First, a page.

Myopathies Clinical Presentation

Updated: Jul 08, 2022
  • Author: Courtney A Bethel, MD, MPH; Chief Editor: Barry E Brenner, MD, PhD, FACEP  more...
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Obtain the family history to determine presence of periodic paralysis or muscular dystrophy. Personal history of autoimmune disease, endocrinopathy, renal insufficiency, and/or alcoholism should be noted.

Discuss any previous episodes of severe weakness, particularly any that occurred after exercise or exposure to cold temperatures, which may indicate one of the periodic paralyses. Some patients with familial hypokalemic periodic paralysis may note that the symptoms occur after eating high-carbohydrate meals.

History of medication use is very important. Steroids, lipid-lowering agents, [11] retroviral agents, alcohol, colchicine, pentachlorophenol (PCP), heroin, and a myriad of other medications may cause myopathies. In some cases, the combination of multiple myopathic agents is responsible for the acute deterioration. [12]  A prospective study of 1111 consecutive patients with muscular side effects on statin monotherapy who were admitted from a large lipidology outpatient unit over a 4-year period found that physical activity appeared to be a key trigger for statin-induced muscular side effects. [13]  Symptoms could be symmetrical, asymmetrical, generalized, or in isolated muscle groups only. [13]

Occupational and travel history may lead a physician to consider ingestion of barium chloride or carbonate as a cause for acute hypokalemic paralysis. Note the following:

  • These are absorbable salts (in contrast to nonabsorbable, safe, widely used barium sulfate) that may contaminate table salt or flour; absorbable salts may be used industrially for glazing pottery
  • Paralysis results when passive efflux of potassium is blocked at the cell membrane and elevated intracellular potassium decreases the resting membrane potential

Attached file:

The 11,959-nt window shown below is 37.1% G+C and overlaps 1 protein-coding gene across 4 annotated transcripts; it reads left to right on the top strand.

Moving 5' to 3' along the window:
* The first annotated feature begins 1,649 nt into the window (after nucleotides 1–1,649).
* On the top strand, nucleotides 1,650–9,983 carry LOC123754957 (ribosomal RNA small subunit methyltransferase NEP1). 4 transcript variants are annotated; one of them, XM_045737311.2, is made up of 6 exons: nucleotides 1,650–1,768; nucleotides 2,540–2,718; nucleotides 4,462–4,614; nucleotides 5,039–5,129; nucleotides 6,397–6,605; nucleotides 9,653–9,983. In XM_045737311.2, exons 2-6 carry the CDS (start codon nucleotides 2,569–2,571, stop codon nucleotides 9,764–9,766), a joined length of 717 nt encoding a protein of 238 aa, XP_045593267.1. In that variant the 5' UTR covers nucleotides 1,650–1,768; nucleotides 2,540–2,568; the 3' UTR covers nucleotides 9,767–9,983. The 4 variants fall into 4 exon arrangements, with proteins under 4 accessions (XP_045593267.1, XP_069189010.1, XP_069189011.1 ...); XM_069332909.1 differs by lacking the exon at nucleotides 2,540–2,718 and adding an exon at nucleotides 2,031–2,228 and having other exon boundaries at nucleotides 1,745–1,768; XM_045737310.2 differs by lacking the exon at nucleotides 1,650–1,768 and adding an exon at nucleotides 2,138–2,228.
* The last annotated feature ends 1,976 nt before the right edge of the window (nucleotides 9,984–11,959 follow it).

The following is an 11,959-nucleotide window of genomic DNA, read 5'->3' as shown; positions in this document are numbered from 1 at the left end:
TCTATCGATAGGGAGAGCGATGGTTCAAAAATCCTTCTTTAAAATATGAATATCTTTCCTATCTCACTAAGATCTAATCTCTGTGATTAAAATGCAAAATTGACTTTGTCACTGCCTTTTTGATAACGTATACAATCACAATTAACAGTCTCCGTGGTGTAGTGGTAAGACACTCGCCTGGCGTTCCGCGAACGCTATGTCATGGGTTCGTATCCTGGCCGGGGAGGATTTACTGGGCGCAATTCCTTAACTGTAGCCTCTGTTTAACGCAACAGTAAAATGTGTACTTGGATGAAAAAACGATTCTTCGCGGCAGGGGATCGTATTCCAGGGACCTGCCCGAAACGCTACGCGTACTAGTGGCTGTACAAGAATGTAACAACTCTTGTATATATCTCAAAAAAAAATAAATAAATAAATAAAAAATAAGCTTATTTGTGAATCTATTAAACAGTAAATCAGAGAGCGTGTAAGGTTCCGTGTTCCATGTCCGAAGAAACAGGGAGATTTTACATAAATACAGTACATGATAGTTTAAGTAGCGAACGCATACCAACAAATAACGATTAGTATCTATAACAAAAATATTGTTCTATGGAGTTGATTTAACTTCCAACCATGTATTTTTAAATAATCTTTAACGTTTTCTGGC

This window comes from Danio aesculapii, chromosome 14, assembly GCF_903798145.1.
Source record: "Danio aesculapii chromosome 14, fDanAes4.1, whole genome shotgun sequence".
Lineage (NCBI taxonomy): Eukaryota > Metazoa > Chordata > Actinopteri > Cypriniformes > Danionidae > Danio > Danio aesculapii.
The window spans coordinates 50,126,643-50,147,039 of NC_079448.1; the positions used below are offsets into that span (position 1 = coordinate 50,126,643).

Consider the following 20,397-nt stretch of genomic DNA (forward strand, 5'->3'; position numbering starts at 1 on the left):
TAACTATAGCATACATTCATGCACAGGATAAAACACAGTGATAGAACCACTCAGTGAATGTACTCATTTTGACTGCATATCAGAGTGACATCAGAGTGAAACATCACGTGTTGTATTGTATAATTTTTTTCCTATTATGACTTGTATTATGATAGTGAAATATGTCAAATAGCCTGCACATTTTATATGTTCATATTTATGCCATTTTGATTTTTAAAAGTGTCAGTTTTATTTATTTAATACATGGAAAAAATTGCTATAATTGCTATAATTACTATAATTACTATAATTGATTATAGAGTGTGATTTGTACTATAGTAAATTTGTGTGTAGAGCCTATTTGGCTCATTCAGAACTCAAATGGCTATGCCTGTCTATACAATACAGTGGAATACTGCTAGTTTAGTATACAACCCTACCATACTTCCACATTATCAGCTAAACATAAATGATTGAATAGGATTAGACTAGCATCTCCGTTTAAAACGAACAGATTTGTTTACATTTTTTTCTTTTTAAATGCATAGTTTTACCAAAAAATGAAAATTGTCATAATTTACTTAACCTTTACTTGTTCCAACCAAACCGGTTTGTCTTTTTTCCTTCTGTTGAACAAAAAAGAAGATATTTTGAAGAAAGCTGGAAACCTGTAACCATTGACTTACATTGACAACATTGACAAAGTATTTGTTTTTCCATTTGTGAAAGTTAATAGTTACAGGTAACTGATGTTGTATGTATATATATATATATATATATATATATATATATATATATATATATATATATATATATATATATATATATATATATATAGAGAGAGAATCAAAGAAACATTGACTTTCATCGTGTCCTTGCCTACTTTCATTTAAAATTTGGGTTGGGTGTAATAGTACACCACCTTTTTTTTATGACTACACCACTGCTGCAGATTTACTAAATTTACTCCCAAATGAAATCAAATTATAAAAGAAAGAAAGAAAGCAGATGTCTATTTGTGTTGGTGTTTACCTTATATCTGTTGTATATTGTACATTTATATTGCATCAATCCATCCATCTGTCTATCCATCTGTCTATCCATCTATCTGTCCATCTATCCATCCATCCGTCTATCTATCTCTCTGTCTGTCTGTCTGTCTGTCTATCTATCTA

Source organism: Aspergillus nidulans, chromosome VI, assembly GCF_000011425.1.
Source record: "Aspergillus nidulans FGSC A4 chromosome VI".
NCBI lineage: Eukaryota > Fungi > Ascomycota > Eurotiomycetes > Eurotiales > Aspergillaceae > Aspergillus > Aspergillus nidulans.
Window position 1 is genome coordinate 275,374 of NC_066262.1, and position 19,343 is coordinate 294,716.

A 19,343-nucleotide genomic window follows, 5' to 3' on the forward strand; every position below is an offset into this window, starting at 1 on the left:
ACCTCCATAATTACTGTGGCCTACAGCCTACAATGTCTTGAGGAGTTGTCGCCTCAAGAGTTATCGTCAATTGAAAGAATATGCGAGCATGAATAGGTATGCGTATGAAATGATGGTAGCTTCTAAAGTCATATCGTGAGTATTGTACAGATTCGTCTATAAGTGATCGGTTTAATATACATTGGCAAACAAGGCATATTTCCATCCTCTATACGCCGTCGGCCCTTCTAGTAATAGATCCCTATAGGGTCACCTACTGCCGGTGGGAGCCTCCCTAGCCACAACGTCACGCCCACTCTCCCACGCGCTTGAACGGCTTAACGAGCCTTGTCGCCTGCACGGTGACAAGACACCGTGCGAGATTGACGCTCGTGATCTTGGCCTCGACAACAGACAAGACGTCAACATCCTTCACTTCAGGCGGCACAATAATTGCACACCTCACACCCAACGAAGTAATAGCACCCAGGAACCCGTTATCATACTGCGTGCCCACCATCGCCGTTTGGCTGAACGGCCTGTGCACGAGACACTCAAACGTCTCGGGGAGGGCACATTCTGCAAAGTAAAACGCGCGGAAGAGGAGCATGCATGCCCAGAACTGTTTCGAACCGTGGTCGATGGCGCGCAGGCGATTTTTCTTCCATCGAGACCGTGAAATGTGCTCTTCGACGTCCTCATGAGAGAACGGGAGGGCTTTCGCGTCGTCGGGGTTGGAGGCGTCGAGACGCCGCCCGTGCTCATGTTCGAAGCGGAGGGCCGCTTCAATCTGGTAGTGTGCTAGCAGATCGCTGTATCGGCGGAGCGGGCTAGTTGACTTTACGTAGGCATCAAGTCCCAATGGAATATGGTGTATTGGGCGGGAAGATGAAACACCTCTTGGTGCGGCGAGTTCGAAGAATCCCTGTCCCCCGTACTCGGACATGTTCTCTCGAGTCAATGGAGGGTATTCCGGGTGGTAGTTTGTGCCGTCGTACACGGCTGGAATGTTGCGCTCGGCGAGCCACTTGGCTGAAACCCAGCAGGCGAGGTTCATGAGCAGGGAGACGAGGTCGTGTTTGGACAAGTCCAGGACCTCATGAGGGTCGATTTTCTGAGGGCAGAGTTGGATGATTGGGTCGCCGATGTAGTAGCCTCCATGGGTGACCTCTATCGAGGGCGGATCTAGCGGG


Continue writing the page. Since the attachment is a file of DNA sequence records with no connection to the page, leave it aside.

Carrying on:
Symptoms noted generally include the following:

  • Symmetric proximal muscle weakness
  • Malaise
  • Fatigue
  • Patient may note dark-colored urine, fever, or both.
  • No sensory complaints or paresthesias are noted with myopathies
  • Atrophy and hyporeflexia are very late findings in most patients with myopathy; the early presence of these findings usually implicates neuropathies

Significant muscle pain and tenderness without weakness should prompt physicians to consider other causes.

Acuity of symptom onset aids in diagnosis, as follows:

  • Weakness progressing over hours suggests a toxic etiology or one of episodic paralyses
  • Weakness developing over days suggests acute dermatomyositis or rhabdomyolysis
  • Symptom development over a period of weeks suggests polymyositis, steroid myopathy, or myopathy resulting from endocrine causes (eg, hyperthyroidism, hypothyroidism)

Symptoms of the patient indicate which muscle groups are involved, as follows:

  • Difficulty rising from chairs, getting out of the bathtub, climbing stairs, and/or shaving or combing the hair suggests proximal muscle weakness
  • Weakness of distal muscles will present with symptoms of weak grasp, handwriting problems, and walking difficulties, (eg, flapping gait)

Physical Examination

Closely monitor the patient's airway if the respiratory muscles are involved.

Objective weakness, usually in a symmetric distribution of proximal muscle groups is observed. Muscle tenderness is rare; muscle mass should be normal. Atrophy is a very late sign with muscle disorders. Deep tendon reflexes (DTRs) and sensory perception should be normal. DTRs may be diminished or absent in hypokalemic paralysis.

Fever may occur, particularly with pyomyositis or polymyositis. Normal level of consciousness should be preserved.

Skin examination may reveal Gottron papules, which are pink-to-violaceous scaly areas over knuckles, elbows, and knees in dermatomyositis.